Dr. Janie Myers is a board-certified in General Surgery by the American Board of Osteopathic Surgery (ACOS). She received her Bachelor of Science in Chemistry from Spelman College in Atlanta, GA, and completed in her medical training at Philadelphia College of Osteopathic Medicine (PCOM). She moved on to her residency in General Surgery at Loyola University Medical Center and finished at Midwestern University/ St James Hospital (now Franciscan St. James Health), both in Chicago, IL. Afterward, Dr. Myers completed her FHS Advanced Laparoscopy Fellowship at St. Joseph Hospital in Tacoma, WA.
She is active in the healthcare organizations serving as a member of the American Osteopathic Association (AOA) and the ACOS and as an active member of other ACOS national committees. During her career, Dr. Myers had the privilege to start two Robotic programs at two different hospitals.
Dr. Myers, also, is a mentor and regularly volunteers for activities to promote wellness and medical education. She serves as a Medical Advisor for the Wabash Valley Breast Cancer survivors and President of the Vigo Parke Medical Society section of Indiana State Medical Society.
General surgery is a surgical specialty that focuses on abdominal contents including the esophagus, stomach, small intestine, large intestine, liver, pancreas, gallbladder, appendix and bile ducts, and often the thyroid gland. General surgeons treat diseases of the abdomen, breast, head and neck, blood vessels, and digestive tract.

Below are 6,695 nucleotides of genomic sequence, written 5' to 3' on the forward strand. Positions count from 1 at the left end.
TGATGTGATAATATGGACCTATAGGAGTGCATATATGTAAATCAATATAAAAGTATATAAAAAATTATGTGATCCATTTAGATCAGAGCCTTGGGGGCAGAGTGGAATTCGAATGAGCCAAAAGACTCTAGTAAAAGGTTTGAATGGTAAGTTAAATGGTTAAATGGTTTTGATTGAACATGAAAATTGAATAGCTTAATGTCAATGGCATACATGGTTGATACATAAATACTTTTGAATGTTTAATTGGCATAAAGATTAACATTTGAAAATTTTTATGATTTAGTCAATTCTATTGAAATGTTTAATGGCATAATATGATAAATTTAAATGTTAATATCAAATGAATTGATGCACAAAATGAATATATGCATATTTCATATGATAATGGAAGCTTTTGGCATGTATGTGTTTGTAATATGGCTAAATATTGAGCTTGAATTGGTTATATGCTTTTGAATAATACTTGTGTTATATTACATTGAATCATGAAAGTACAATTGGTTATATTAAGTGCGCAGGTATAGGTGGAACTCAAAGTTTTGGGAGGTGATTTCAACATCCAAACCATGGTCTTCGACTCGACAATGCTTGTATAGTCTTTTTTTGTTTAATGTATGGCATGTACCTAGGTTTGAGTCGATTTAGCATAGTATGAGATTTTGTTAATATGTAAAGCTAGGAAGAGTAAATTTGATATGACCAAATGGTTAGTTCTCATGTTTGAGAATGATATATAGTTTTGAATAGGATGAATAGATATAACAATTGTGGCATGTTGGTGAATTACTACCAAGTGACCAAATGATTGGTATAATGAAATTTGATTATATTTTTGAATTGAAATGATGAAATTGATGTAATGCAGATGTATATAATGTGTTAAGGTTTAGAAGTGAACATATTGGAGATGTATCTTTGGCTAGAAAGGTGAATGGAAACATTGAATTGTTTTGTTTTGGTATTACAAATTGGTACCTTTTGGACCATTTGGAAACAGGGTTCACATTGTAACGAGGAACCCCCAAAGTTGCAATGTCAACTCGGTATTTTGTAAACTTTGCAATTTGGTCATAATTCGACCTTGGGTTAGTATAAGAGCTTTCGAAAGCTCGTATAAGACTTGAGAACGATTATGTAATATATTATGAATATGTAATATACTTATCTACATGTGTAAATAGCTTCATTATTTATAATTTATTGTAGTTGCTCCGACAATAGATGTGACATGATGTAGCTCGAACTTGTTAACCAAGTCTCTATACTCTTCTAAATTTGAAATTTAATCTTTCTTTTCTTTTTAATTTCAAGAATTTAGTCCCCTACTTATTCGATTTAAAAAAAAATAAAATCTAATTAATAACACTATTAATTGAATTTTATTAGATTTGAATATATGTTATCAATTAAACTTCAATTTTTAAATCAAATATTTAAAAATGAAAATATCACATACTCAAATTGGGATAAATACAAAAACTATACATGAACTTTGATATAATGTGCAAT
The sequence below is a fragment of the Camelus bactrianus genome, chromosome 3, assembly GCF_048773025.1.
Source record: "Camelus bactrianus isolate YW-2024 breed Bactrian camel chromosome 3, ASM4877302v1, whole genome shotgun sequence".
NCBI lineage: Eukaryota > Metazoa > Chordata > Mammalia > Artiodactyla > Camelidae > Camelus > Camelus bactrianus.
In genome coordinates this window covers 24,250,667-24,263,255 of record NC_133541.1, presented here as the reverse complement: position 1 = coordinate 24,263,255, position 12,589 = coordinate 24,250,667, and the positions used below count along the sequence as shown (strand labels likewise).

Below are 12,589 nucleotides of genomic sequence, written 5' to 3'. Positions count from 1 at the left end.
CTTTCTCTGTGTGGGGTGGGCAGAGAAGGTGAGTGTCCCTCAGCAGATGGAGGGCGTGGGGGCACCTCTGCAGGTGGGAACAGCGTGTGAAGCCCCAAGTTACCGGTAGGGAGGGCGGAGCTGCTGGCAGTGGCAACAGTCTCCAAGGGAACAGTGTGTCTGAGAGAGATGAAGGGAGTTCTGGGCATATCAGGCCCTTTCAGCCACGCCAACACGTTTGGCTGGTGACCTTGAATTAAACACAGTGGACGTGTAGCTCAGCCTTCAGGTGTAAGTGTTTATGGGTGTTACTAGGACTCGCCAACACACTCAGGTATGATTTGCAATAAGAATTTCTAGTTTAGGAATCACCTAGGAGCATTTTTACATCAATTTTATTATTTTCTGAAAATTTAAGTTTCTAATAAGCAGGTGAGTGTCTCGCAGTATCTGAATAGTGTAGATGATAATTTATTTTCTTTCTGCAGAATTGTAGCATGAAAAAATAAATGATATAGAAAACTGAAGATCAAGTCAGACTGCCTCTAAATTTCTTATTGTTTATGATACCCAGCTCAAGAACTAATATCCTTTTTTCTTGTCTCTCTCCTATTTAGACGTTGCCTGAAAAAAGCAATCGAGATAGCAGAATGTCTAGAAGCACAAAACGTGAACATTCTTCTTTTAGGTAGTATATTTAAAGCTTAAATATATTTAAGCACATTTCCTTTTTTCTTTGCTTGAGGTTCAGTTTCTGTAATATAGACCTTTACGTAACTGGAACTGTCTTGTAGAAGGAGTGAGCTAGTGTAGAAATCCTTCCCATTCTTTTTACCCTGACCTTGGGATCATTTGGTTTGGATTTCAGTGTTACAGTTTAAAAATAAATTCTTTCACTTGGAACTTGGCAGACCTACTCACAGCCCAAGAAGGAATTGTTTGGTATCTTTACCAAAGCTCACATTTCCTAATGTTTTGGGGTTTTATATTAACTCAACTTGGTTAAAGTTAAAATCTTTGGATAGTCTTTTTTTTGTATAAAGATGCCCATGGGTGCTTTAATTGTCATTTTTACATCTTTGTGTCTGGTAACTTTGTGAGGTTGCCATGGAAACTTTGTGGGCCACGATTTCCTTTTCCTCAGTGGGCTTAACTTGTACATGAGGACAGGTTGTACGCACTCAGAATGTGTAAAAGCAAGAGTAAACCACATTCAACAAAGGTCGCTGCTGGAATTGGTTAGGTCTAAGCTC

With the latest technology and procedures for vein care, which includes VenaSeal, we are able to improve leg issues and concerns (i.e., tired, fatigue, and various pains), and remove unsightly leg blemishes caused by dilated veins.
Wound care involves all stages of wound management, including diagnosing wound type, considering factors that affect wound healing, and the proper treatments for wound management.
Comprehensive breast care focuses on total breast health, including diagnosis to surgical treatment with a multidisciplinary approach for all breast conditions, from breast lumps to breast cancer to fibrocystic breast changes and beyond.
Gastrointestinal endoscopy, also known as GI Endo, Upper or Lower scopes, allows a provider to see the inside lining of a patient's digestive tract using an endoscope-a flexible fiber-optic tube with a tiny TV camera at the end. The camera is connected to either an eyepiece for direct viewing or a video screen that displays the images on a color TV. The endoscope not only allows diagnosis of gastrointestinal (GI) disease but treatment as well.